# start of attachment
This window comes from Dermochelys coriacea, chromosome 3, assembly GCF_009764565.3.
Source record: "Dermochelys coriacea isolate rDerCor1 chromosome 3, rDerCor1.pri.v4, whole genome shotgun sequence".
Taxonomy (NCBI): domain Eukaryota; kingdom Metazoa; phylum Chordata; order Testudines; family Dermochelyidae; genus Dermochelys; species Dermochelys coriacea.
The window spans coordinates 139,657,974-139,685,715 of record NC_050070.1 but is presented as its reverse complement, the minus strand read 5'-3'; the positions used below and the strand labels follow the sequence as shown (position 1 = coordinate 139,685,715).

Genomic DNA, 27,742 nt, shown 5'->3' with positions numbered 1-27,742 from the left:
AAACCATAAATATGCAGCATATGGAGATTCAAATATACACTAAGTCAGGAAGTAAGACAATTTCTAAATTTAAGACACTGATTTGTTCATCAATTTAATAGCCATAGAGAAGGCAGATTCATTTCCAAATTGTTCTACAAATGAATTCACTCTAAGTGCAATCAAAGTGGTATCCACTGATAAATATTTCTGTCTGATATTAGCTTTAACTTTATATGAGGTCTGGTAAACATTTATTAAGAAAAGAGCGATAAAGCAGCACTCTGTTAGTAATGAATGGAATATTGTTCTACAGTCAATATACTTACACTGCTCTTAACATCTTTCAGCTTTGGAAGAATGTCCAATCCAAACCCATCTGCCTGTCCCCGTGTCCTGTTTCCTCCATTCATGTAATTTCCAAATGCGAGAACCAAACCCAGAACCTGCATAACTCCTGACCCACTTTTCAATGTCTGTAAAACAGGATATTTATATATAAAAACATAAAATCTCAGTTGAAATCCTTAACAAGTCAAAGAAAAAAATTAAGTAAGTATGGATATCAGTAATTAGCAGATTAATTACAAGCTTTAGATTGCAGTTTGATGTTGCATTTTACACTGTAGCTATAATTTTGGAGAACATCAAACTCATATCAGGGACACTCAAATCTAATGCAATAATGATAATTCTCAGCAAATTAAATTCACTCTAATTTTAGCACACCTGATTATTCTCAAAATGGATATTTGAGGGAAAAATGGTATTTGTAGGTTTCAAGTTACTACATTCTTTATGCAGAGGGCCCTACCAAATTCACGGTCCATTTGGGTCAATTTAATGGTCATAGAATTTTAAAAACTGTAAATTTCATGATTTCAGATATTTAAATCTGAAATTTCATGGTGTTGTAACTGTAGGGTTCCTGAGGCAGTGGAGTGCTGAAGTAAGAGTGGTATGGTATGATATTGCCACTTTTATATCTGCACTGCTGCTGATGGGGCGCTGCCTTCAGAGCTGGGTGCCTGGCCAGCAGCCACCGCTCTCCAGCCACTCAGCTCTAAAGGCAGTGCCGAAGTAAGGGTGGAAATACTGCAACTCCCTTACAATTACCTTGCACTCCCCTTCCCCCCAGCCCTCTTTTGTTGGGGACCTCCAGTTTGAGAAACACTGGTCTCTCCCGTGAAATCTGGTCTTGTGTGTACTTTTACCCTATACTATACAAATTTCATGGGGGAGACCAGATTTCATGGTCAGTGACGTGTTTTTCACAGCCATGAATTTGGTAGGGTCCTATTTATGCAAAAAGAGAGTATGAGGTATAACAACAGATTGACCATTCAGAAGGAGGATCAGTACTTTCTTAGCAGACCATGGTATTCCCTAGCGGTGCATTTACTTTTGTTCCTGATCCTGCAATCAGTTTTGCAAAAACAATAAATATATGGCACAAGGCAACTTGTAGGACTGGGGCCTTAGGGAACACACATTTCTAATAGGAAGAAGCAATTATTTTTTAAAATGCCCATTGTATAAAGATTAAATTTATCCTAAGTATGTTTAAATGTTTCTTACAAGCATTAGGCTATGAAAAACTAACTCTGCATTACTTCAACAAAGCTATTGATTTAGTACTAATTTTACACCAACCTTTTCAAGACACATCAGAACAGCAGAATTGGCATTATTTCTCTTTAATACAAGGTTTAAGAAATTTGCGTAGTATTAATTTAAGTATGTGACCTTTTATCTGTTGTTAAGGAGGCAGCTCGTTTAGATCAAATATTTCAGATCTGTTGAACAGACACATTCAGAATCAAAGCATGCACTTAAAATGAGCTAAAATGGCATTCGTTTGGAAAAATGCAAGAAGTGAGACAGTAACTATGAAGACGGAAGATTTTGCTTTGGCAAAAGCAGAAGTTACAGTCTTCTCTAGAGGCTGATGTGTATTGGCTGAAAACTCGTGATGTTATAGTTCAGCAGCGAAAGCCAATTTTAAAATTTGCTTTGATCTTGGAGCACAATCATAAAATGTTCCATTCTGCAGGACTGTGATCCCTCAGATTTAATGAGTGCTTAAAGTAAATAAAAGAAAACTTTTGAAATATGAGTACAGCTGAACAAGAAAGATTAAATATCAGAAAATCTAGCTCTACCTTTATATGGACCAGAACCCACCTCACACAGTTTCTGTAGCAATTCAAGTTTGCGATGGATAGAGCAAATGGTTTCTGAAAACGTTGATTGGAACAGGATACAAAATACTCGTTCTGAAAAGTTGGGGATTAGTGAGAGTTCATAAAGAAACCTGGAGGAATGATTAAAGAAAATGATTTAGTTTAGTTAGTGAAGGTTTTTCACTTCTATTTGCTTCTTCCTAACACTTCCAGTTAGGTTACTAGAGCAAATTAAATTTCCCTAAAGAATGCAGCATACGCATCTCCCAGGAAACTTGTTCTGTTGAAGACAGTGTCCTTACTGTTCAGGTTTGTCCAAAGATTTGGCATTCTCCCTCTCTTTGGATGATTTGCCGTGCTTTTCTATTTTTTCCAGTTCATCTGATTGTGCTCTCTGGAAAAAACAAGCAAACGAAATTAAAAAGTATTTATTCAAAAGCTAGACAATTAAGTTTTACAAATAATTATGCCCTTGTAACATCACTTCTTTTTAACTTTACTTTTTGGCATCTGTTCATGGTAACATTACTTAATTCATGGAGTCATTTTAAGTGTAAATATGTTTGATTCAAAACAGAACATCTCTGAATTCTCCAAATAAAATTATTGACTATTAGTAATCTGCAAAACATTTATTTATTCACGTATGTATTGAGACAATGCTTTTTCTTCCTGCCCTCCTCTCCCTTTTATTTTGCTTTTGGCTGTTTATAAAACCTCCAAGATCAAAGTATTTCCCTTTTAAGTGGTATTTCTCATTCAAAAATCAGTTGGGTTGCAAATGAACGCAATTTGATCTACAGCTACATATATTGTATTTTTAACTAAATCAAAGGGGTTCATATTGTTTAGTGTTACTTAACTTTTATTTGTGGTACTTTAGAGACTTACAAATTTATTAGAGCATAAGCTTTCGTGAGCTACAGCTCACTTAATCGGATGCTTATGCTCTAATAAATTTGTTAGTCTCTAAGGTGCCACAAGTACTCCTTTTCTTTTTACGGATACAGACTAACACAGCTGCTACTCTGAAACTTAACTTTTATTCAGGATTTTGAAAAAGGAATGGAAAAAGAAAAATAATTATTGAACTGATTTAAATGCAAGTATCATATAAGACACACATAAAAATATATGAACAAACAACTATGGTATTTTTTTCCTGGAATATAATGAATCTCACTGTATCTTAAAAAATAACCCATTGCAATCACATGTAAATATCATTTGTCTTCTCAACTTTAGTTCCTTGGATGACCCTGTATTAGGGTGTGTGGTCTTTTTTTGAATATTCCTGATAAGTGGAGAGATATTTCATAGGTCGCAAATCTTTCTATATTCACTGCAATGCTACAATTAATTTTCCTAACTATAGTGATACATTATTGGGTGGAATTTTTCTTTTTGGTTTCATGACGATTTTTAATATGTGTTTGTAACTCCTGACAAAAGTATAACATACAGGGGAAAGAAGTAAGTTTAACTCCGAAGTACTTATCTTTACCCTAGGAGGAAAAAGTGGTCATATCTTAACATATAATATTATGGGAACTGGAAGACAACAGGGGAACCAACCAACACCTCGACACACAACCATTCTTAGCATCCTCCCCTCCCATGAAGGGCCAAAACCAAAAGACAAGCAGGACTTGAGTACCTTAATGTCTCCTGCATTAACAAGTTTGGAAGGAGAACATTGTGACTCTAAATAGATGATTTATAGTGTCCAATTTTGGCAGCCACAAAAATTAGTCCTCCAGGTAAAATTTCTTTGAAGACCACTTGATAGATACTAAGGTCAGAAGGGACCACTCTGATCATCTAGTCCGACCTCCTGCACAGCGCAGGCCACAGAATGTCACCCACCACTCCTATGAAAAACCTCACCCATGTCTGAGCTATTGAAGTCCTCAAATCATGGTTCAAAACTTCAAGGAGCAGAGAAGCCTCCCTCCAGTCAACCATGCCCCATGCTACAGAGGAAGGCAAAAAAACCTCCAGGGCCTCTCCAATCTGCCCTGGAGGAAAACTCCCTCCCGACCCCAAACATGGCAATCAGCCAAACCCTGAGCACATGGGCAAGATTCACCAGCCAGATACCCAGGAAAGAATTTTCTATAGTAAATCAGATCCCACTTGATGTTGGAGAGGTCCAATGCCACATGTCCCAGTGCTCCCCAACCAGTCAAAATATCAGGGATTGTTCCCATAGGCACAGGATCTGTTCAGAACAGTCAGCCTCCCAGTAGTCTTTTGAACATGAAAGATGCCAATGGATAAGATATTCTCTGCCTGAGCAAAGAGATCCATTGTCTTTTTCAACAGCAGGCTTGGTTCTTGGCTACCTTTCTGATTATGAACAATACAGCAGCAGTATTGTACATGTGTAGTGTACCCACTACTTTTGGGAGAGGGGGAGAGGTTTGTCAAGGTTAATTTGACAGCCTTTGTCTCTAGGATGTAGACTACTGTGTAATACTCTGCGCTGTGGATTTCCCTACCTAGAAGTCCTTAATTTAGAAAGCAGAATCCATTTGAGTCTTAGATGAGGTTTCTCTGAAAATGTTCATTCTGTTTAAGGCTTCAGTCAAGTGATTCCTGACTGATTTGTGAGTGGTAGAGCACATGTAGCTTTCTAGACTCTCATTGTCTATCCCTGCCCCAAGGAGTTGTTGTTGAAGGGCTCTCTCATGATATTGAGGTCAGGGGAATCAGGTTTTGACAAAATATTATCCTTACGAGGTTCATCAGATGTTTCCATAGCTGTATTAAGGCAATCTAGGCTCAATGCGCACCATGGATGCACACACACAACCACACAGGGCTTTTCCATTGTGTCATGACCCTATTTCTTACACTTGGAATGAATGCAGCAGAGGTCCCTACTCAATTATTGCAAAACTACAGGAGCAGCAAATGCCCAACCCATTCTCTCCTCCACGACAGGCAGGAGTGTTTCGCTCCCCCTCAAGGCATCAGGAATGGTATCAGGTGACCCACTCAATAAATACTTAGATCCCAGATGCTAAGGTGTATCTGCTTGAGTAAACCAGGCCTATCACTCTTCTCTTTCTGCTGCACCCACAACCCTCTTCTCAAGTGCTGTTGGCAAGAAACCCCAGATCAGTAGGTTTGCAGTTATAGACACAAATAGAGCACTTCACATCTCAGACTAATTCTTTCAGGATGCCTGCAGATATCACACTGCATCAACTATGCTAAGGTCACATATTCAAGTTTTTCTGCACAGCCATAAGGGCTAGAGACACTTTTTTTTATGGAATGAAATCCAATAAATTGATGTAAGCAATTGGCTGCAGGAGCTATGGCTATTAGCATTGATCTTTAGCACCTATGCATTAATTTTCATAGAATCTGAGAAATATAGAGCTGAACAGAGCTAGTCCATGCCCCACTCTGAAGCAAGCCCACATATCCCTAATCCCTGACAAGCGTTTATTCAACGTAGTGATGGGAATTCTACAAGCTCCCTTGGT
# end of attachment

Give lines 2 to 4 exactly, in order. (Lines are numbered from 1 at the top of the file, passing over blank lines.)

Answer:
Source record: "Dermochelys coriacea isolate rDerCor1 chromosome 3, rDerCor1.pri.v4, whole genome shotgun sequence".
Taxonomy (NCBI): domain Eukaryota; kingdom Metazoa; phylum Chordata; order Testudines; family Dermochelyidae; genus Dermochelys; species Dermochelys coriacea.
The window spans coordinates 139,657,974-139,685,715 of record NC_050070.1 but is presented as its reverse complement, the minus strand read 5'-3'; the positions used below and the strand labels follow the sequence as shown (position 1 = coordinate 139,685,715).